School of Anthropology & Conservation

Excellence in diversity Global in reach

Janine Robinson

Supplying the Exotic Pet Trade: Conservation and Livelihood Implications


Supervisor(s): Dr Dave Roberts (Main), Professor Richard Griffiths, Dr Freya St John and Professor Iain Fraser

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The global trade in live animals involves millions of individuals from a diverse array of species every year, and was estimated to be worth over $560 million in 2005. The Convention on International Trade in Endangered Species (CITES) aims to regulate this trade by ensuring it does not threaten species survival and in some cases, this is achieved through establishing export quotas, or restricting trade to species of captive origin. As well as having a significant impact on the environment, wildlife trade can impact human livelihoods, both economically as well as socially.

In the 21st Century, reptiles form a substantial component of the exotic pet trade with many coming from biodiversity-rich countries. In addition to wild collection, different captive systems now exist to supply the trade. These include captive rearing of specimens from wild (also known as ‘ranching’) and closed-cycle captive breeding (no augmentation from wild). Whilst captive production may (or may not) lead to reduced pressure on wild populations, it may have unforeseen consequences in terms of livelihoods, and biodiversity conservation, through shifting benefits from rural poor and disconnecting suppliers from source habitats.

Panther chameleon (Furcifer pardalis) – Madagascar

Previous studies have examined conservation, health and welfare implications of the pet trade, but few have examined the impacts that the trade may have upon suppliers’ strategies, and livelihoods, and how this might impact conservation and sustainability. Using a multi-level, multi-method approach, this study aims to investigate the potential benefits and impacts of the exotic reptile trade on conservation and livelihoods, including a consideration of the role of different wildlife production systems and case studies in a biodiversity hotspot, Madagascar.

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  • Robinson, J. E., St. John, F. A. V., Griffiths, R. A. & Roberts, D. L. (2015). Captive Reptile Mortality Rates in the Home and Implications for the Wildlife Trade. PLoS One 10(11): 1-14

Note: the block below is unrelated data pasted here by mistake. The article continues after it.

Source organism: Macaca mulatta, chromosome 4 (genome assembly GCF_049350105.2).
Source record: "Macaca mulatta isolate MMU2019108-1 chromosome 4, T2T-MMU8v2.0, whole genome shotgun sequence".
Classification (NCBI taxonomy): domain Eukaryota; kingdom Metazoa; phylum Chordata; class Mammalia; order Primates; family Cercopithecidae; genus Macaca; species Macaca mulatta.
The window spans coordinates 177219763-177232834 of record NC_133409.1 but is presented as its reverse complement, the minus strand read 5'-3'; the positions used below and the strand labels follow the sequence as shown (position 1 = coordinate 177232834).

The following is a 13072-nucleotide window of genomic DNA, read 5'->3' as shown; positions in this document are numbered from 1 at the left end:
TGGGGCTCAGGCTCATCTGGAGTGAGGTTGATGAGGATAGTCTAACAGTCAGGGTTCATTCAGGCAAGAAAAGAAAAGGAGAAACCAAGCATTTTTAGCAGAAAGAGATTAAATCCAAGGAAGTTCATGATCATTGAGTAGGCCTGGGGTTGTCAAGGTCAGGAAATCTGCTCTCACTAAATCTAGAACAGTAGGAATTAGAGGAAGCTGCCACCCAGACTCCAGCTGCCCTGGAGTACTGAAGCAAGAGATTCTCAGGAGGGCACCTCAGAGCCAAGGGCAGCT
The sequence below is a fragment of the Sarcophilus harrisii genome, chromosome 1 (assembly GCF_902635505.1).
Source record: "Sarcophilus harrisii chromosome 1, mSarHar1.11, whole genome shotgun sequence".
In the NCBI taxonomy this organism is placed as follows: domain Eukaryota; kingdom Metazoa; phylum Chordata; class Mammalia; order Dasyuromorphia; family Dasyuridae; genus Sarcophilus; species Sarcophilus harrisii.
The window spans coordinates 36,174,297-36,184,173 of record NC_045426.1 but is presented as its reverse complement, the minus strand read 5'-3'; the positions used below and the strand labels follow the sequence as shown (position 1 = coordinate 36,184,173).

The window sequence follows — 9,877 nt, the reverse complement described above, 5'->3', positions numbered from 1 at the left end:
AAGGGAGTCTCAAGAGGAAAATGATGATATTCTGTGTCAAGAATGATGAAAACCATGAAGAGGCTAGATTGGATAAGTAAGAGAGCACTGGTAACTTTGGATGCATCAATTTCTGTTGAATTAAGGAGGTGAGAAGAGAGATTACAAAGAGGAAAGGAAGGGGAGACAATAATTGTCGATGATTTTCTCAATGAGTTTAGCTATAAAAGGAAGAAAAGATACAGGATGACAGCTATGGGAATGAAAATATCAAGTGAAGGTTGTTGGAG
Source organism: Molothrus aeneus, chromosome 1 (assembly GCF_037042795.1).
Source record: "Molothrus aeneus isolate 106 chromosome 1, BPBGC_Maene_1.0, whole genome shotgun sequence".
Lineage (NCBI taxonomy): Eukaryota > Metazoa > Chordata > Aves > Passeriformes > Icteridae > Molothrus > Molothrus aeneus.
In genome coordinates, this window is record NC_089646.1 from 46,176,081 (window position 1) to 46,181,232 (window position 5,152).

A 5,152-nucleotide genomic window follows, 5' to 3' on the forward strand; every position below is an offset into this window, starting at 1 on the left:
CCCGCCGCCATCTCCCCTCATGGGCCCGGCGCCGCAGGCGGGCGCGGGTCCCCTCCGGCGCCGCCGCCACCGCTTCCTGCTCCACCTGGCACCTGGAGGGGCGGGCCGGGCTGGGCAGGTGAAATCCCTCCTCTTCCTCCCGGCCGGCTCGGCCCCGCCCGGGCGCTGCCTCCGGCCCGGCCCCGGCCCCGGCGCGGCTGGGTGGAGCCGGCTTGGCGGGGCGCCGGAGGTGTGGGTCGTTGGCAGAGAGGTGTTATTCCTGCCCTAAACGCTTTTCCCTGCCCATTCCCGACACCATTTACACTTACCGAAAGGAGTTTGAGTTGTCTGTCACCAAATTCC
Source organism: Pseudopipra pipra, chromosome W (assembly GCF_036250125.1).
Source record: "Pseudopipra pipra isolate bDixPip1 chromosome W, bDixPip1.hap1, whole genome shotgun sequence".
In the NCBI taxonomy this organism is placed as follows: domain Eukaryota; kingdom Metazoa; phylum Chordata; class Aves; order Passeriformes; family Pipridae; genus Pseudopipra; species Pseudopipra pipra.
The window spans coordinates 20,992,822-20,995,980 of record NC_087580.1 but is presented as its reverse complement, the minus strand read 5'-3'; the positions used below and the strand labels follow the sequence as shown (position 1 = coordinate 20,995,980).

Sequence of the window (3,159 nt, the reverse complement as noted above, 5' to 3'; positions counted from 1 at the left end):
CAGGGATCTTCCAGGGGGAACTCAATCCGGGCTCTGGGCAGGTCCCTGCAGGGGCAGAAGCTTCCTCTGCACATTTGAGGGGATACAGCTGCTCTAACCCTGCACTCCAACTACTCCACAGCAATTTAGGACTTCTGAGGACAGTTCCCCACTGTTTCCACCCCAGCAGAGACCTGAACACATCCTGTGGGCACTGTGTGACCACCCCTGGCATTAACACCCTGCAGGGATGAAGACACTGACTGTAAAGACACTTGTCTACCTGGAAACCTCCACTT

• Robinson, J. E., Griffiths, R. A., St. John, F. A. V., & Roberts, D. L. (2015). Dynamics of the global trade in live reptiles: Shifting trends in production and consequences for sustainability. Biological Conservation 184(0): 42-50.
  • Robinson, J. E., Bell, D. J., Saleh, F. M., Suleiman, A. A.,& Barr, I. (2010). Recovery of the Pemba Flying Fox Pteropus voeltzkowi:  Population and Conservation Status. Oryx 44: 416-423
  • Sabel, J., Green, K., Dawson, J., Robinson, J., Gardner, C., Starkie, G. and D'Cruze, N. (2009). The conservation status of mammals and avifauna in the Montagne des Français massif, Madagascar. Madagascar Conservation and Development, 4:44-51
  • D’Cruze, N. C., Sabel, J., Green, K. E., Dawson, J. S., Gardner, C. G., Robinson, J. E., Starkie, G., Vences, M., & Glaw, F (2007). The first comprehensive survey of amphibians and reptiles at Montagne des Français, Madagascar.  Herpetological Conservation and Biology, 2 (2): 87 - 99
  • Robinson, J. E., D’Cruze, N. C., Dawson, J. S., & Green, K. E. (2006).  Bat Survey in Montagne des Français, Antsiranana, Northern Madagascar (6 April – 14 December 2005), African Bat Conservation News, 9: 9-13.    
  • D’Cruze, N. C., Green, K. E., Robinson, J. E. & Gardener, C. G. (2006). A Rapid Assessment of the Amphibians and Reptiles of an Unprotected Area of Dry Deciduous Forest in North Madagascar.  The Herpetological Bulletin, 96: 17-25
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  • University of Kent Scholarship
  • Darwin Initiative
  • North of England Zoological Society (Chester Zoo)
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Last Updated: 05/04/2017